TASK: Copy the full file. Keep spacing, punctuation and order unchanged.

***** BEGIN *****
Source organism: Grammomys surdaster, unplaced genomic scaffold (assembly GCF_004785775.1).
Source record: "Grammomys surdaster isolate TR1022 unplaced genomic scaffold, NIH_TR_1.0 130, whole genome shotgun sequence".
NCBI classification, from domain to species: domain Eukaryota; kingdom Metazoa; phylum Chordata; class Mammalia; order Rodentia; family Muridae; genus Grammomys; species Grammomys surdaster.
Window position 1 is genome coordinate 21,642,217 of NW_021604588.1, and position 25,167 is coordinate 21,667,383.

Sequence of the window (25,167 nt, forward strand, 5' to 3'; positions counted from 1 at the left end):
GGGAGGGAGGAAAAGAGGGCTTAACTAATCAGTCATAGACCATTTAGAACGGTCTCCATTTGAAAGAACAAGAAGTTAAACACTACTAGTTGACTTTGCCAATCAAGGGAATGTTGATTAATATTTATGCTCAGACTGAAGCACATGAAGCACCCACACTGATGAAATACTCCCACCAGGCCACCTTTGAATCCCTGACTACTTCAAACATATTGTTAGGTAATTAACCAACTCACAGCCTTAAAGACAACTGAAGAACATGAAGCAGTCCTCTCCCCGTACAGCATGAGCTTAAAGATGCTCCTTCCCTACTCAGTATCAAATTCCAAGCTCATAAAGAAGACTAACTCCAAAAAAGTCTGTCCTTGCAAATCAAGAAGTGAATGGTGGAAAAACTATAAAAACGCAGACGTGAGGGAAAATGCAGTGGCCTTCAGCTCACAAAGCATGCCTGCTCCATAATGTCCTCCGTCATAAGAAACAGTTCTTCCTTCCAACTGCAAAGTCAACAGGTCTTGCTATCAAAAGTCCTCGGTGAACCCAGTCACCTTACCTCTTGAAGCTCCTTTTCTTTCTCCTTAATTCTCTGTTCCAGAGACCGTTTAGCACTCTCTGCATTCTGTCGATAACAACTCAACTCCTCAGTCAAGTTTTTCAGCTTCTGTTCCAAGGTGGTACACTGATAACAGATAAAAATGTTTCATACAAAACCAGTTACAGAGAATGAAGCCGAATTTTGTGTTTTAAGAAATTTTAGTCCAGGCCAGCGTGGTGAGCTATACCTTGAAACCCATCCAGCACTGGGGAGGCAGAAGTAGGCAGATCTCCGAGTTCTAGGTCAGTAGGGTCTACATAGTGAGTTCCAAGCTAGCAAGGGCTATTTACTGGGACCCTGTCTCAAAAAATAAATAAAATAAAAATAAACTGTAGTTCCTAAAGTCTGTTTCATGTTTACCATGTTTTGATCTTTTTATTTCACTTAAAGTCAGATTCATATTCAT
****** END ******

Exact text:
Source organism: Grammomys surdaster, unplaced genomic scaffold (assembly GCF_004785775.1).
Source record: "Grammomys surdaster isolate TR1022 unplaced genomic scaffold, NIH_TR_1.0 130, whole genome shotgun sequence".
NCBI classification, from domain to species: domain Eukaryota; kingdom Metazoa; phylum Chordata; class Mammalia; order Rodentia; family Muridae; genus Grammomys; species Grammomys surdaster.
Window position 1 is genome coordinate 21,642,217 of NW_021604588.1, and position 25,167 is coordinate 21,667,383.

Sequence of the window (25,167 nt, forward strand, 5' to 3'; positions counted from 1 at the left end):
GGGAGGGAGGAAAAGAGGGCTTAACTAATCAGTCATAGACCATTTAGAACGGTCTCCATTTGAAAGAACAAGAAGTTAAACACTACTAGTTGACTTTGCCAATCAAGGGAATGTTGATTAATATTTATGCTCAGACTGAAGCACATGAAGCACCCACACTGATGAAATACTCCCACCAGGCCACCTTTGAATCCCTGACTACTTCAAACATATTGTTAGGTAATTAACCAACTCACAGCCTTAAAGACAACTGAAGAACATGAAGCAGTCCTCTCCCCGTACAGCATGAGCTTAAAGATGCTCCTTCCCTACTCAGTATCAAATTCCAAGCTCATAAAGAAGACTAACTCCAAAAAAGTCTGTCCTTGCAAATCAAGAAGTGAATGGTGGAAAAACTATAAAAACGCAGACGTGAGGGAAAATGCAGTGGCCTTCAGCTCACAAAGCATGCCTGCTCCATAATGTCCTCCGTCATAAGAAACAGTTCTTCCTTCCAACTGCAAAGTCAACAGGTCTTGCTATCAAAAGTCCTCGGTGAACCCAGTCACCTTACCTCTTGAAGCTCCTTTTCTTTCTCCTTAATTCTCTGTTCCAGAGACCGTTTAGCACTCTCTGCATTCTGTCGATAACAACTCAACTCCTCAGTCAAGTTTTTCAGCTTCTGTTCCAAGGTGGTACACTGATAACAGATAAAAATGTTTCATACAAAACCAGTTACAGAGAATGAAGCCGAATTTTGTGTTTTAAGAAATTTTAGTCCAGGCCAGCGTGGTGAGCTATACCTTGAAACCCATCCAGCACTGGGGAGGCAGAAGTAGGCAGATCTCCGAGTTCTAGGTCAGTAGGGTCTACATAGTGAGTTCCAAGCTAGCAAGGGCTATTTACTGGGACCCTGTCTCAAAAAATAAATAAAATAAAAATAAACTGTAGTTCCTAAAGTCTGTTTCATGTTTACCATGTTTTGATCTTTTTATTTCACTTAAAGTCAGATTCATATTCAT